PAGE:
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dc.contributor.authorKollatschny, Wolfram
dc.contributor.authorOchmann, Martin W.
dc.contributor.authorKaspi, Shai
dc.contributor.authorSchumacher, Claas
dc.contributor.authorBehar, Ehud
dc.contributor.authorChelouche, Doron
dc.contributor.authorHorne, Keith
dc.contributor.authorMüller, Björn
dc.contributor.authorRafter, Stephen E.
dc.contributor.authorChini, Rolf
dc.contributor.authorHaas, Martin
dc.contributor.authorProbst, Malte A.
dc.identifier.citationKollatschny , W , Ochmann , M W , Kaspi , S , Schumacher , C , Behar , E , Chelouche , D , Horne , K , Müller , B , Rafter , S E , Chini , R , Haas , M & Probst , M A 2022 , ' The Great Slump : Mrk 926 reveals discrete and varying Balmer line satellite components during a drastic phase of decline ' , Astronomy & Astrophysics , vol. 657 , A122 .
dc.identifier.otherRIS: urn:2C1D52A652D8E602D5387B582550F3D3
dc.identifier.otherRIS: 10.105100046361202142007
dc.descriptionThis work has been supported by the DFG grants KO857/35-1 and CH71/34-3. K. H. acknowledges support from STFC grant ST/M001296/1. D. C. acknowledges support from ISF grant 2398/19.en
dc.description.abstractAims. Mrk 926 is known to be a highly variable active galactic nucleus. Furthermore, it is known to show very broad line profiles. We intended to study the continuum and line profile variations of this object with high temporal resolution in order to determine its broad-line region structure and to derive its black hole mass. Methods. We carried out a high-cadence spectroscopic variability campaign of Mrk 926 with the 10m HET telescope, aided by photometric V-band data taken with the C18 telescope at the Wise Observatory, over a period of about five months. We extracted spectroscopic continuum and line light curves, and computed cross-correlation functions (CCFs) as well as velocity-resolved CCFs with respect to the combined spectroscopic and photometric V-band light curve. Results. The continuum luminosity of Mrk 926 showed a drastic decrease during our campaign. The luminosity dropped to less than 50% of its original luminosity within only 2.5 months. Furthermore, the spectra of Mrk 926 show complex and very broad Balmer line profiles, including outer Balmer satellites ranging from ±5000 to ±13 000 km s−1. The integrated Hα, Hβ, and He Iλ5876 line light curves are delayed relative to the continuum light curve. The Hα and Hβ lines show two velocity-delay structures in the central part of their line profile (within ±5000 km s−1), at ∼10 and ∼57 light-days and at ∼5 and ∼48 light-days, respectively. These structures might be interpreted as the upper and lower halves of an ellipse in the velocity-delay plane, which might be the signature of a line-emitting ring, inclined by ∼50° to the line of sight and orbiting the black hole at radii, R, of 33.5 and 26.5 light-days. We determined continuum luminosities, log(λ Lλ/erg s−1), of 43.68–44.13, which are in good agreement with the established RBLR − LAGN relation. Adopting delays of 33.5 and 26.5 days for Hα and Hβ, respectively, we derive a black hole mass of (1.1 ± 0.2)×108 M⊙; this indicates a low Eddington ratio, which decreased from 8 to 3 percent during our campaign. The Balmer satellite components show a higher correlation coefficient with respect to the continuum than the central line profile, and their response to the continuum variations is on the order of only 3 − 5 days. We attribute this to the central line segment and the Balmer satellites having different, spatially distinct regions of origin.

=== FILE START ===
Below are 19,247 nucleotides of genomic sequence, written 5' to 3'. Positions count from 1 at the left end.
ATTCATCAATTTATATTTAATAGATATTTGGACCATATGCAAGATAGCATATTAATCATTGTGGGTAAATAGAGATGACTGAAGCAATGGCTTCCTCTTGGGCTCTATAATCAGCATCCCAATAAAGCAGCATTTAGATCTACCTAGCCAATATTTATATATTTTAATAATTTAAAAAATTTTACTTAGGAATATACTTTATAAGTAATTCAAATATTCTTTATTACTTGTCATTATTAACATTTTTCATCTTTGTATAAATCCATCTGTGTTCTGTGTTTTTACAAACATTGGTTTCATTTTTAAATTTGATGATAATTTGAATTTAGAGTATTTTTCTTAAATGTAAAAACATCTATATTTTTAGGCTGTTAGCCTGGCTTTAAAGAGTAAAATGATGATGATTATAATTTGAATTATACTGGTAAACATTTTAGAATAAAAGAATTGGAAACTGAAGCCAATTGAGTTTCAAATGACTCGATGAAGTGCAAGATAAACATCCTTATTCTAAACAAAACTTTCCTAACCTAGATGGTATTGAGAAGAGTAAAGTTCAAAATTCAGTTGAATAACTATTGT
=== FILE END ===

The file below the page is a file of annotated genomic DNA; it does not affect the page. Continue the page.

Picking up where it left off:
dc.relation.ispartofAstronomy & Astrophysicsen
dc.subjectGalaxies: activeen
dc.subjectGalaxies: Seyferten
dc.subjectGalaxies: nucleien
dc.subjectGalaxies: individual: Mrk926en
dc.subjectQuasars: emission linesen
dc.subjectQB Astronomyen
dc.subjectQC Physicsen
dc.titleThe Great Slump : Mrk 926 reveals discrete and varying Balmer line satellite components during a drastic phase of declineen
dc.typeJournal articleen
dc.contributor.sponsorScience & Technology Facilities Councilen
dc.contributor.institutionUniversity of St Andrews. School of Physics and Astronomyen
dc.contributor.institutionUniversity of St Andrews. St Andrews Centre for Exoplanet Scienceen
dc.description.statusPeer revieweden

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